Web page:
Table of Contents
What is a Virus – Definition
Virus – an infectious pathogen that must invade a host cell to replicate, technically called an obligate intracellular parasite. A virus is a particle of living material that contains an inner core of nucleic acid (DNA or RNA), called the genome, encased in an outer shell of protein, called a capsid.
Some viruses contain a third layer composed of lipids, called an envelope, that further protects and nourishes the virus. These components, collectively called a virion, cannot themselves support a full life cycle, which obligates the virus to find a host to maintain its survival.
A virus can attach only to the type of cell capable of supporting it, binding to specific protein molecules on the surface of the cell membrane.
Common Viruses and The Illnesses they Cause
|COMMON VIRUSES AND THE ILLNESSES THEY CAUSE|
|Virus or Viral Family||Genetic Configuration||Illness|
|adenovirus||DNA||pharyngitis, pneumonia, acute respiratory disease, cervicitis, urethritis, cystitis, gastroenteritis|
|cytomegalovirus (cmv)||DNA||cmv infection|
|epstein-barr virus||DNA||infectious mononucleosis, Burkitt’s lymphoma, Hodgkin’s lymphoma|
|hepatitis A virus (HAV), hepatitis C virus (HBV)||RNA||hepatitis|
|herpes simplexvirus 1 (HSV-1)||DNA||cold sore|
|herpes simplex virus 2 (HSV-2)||DNA||genital herpes|
|human herpesvirus 8 (HHV-8)||DNA||kaposi’s sarcoma|
|human immunodeficiency virus 1 (HIV-1),|
human immunodeficiency virus 2 (HIV-2)
|human papillomavirus (HPV)||DNA||genital warts, cervical cancer, vaginal cancer|
|human parainfluenza viruses||RNA||acute upper respiratory disease, CROUP, bronchiolitis, bronchitis, pneumonia|
|influenza viruses||RNA||influenza (flu)|
|Norwalk-like viruses||RNA||acute gastroenteritis|
|respiratory syncytial virus||RNA||bronchiolitis, pneumonia, acute upper respiratory disease|
|rubella virus||RNA||rubella (German or three-day measles)|
|varicella-zoster||DNA||chickenpox, herpes zoster(shingles)|
How Viruses Work
After invading a host cell, a virus hijacks the cell’s structures and functions to serve its own needs and to replicate itself. DNA viruses produce proteins that the host cell’s RNA transcribe as instructions to replicate the virus’s DNA, which the cell does. DNA contains the instructions for the cell’s functions; RNA forms the messenger proteins that carry out the directives of the DNA.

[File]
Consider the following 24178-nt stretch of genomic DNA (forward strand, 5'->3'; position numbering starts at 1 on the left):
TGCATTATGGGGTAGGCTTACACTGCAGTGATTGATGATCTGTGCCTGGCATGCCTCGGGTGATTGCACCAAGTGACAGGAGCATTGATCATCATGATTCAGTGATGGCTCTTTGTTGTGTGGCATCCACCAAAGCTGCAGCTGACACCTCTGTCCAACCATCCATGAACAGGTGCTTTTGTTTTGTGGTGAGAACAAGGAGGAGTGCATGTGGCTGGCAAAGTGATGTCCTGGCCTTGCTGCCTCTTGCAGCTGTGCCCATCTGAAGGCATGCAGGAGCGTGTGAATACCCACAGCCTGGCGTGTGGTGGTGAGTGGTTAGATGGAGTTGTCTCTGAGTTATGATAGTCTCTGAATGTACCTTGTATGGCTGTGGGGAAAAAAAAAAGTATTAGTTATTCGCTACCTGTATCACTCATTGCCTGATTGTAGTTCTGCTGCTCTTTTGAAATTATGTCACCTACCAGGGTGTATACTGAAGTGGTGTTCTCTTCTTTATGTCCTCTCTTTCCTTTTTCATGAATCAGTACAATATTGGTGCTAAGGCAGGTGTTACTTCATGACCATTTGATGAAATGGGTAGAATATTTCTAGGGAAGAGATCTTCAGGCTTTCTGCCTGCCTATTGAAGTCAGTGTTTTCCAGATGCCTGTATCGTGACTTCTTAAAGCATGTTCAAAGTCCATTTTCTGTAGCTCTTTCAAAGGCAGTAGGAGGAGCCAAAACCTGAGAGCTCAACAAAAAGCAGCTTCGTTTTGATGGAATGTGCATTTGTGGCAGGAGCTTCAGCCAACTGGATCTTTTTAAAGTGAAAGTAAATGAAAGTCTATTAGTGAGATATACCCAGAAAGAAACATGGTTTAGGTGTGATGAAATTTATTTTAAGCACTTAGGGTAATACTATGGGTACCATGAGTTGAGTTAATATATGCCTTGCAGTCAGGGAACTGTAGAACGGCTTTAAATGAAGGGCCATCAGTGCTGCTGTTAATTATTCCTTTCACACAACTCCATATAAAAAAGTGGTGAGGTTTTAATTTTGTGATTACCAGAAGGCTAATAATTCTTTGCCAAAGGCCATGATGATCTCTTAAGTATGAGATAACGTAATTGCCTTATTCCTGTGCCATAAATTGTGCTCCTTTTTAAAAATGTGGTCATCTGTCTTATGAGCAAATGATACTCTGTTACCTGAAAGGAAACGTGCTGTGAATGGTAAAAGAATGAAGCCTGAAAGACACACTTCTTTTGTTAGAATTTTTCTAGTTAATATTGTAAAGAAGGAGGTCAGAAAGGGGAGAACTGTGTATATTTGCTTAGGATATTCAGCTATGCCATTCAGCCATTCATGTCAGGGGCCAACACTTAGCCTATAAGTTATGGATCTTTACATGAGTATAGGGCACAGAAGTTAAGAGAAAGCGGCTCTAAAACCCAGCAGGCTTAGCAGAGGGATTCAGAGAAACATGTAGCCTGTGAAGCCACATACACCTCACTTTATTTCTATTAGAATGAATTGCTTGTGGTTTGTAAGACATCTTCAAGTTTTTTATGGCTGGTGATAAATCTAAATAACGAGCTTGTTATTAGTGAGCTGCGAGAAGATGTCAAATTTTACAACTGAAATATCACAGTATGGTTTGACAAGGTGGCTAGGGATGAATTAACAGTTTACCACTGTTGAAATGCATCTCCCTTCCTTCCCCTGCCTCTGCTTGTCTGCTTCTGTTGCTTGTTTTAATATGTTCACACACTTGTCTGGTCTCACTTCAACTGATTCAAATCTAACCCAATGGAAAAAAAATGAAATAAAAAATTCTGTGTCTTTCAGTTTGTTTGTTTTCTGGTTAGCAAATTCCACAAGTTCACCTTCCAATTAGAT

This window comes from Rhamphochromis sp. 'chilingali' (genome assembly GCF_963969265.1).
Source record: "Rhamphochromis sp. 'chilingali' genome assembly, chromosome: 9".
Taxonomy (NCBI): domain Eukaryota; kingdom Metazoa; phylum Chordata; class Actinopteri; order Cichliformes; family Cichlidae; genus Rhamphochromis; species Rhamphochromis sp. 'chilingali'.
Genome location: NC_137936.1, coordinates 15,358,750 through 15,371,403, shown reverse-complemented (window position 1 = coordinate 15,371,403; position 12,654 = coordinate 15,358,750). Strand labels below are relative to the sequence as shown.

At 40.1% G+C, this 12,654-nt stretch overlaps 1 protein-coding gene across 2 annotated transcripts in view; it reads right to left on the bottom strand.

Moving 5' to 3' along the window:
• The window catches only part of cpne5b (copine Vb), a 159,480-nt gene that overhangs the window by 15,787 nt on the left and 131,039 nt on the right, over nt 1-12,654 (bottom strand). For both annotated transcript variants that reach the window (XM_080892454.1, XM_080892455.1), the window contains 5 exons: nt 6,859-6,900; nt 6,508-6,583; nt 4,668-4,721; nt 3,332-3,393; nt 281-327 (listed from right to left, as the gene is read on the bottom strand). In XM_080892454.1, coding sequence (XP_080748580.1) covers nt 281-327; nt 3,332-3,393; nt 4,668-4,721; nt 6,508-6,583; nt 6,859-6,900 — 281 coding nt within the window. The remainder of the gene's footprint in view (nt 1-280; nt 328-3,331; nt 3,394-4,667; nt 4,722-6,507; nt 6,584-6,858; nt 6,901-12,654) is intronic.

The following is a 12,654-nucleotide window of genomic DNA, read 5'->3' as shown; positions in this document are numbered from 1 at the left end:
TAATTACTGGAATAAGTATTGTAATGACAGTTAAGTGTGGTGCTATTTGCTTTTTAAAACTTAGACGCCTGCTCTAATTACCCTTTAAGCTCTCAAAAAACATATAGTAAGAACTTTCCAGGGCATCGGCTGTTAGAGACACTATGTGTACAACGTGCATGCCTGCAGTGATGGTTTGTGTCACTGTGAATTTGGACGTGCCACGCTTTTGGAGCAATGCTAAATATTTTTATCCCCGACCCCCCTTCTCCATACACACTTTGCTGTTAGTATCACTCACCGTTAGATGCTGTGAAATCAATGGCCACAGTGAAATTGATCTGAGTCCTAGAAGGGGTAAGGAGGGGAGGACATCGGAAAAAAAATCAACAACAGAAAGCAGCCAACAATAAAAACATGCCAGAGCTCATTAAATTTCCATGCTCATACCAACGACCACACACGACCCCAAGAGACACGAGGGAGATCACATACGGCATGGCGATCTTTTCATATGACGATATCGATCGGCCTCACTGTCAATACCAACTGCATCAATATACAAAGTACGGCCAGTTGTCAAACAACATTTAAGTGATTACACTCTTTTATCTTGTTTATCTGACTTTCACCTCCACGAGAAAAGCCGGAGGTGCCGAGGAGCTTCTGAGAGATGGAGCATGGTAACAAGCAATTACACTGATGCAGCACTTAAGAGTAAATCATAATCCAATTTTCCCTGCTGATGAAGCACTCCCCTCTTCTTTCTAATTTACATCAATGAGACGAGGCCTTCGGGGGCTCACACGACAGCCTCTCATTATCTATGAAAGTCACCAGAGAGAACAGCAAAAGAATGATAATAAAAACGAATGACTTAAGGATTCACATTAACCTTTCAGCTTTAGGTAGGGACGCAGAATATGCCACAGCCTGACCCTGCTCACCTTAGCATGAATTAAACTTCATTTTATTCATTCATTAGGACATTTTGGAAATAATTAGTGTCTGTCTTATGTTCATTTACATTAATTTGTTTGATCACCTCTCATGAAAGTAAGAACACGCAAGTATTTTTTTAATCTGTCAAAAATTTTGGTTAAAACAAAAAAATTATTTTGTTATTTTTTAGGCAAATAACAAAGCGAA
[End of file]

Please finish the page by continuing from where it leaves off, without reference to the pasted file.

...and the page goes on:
Eventually the virus’s copies of DNA crowd out the cell’s copies of DNA, and the cell becomes the agent of the virus. The cell either divides or ruptures, spreading the virus. RNA viruses achieve a similar result by causing the host cell to replicate their RNA, which then replaces the cell’s RNA.
Retroviruses are RNA viruses that contain the enzyme reverse transcriptase, which allows RNA to instruct DNA (the reverse of normal).
Viruses are highly adaptable and have numerous mechanisms to hide from the immune system, allowing them to become well established infections before the immune system detects their presence. Once the immune system does detect a virus, it develops antibodies that protect against subsequent infection by the same virus.
Many common viruses-such as those that are responsible for colds (rhinoviruses), gastroenteritis (enteroviruses), and the flu (influenza viruses)- frequently alter their structures, evolving into different strains that can cause the same illnesses.
Some viruses, such as human T-lymphotropic virus (HTLV) and human papillomavirus (hpv), cause cancer (oncoviruses). The human immunodeficiency virus (HIV) is a retrovirus that attacks the immune system, causing AIDS (acquired immunodeficiency syndrome).
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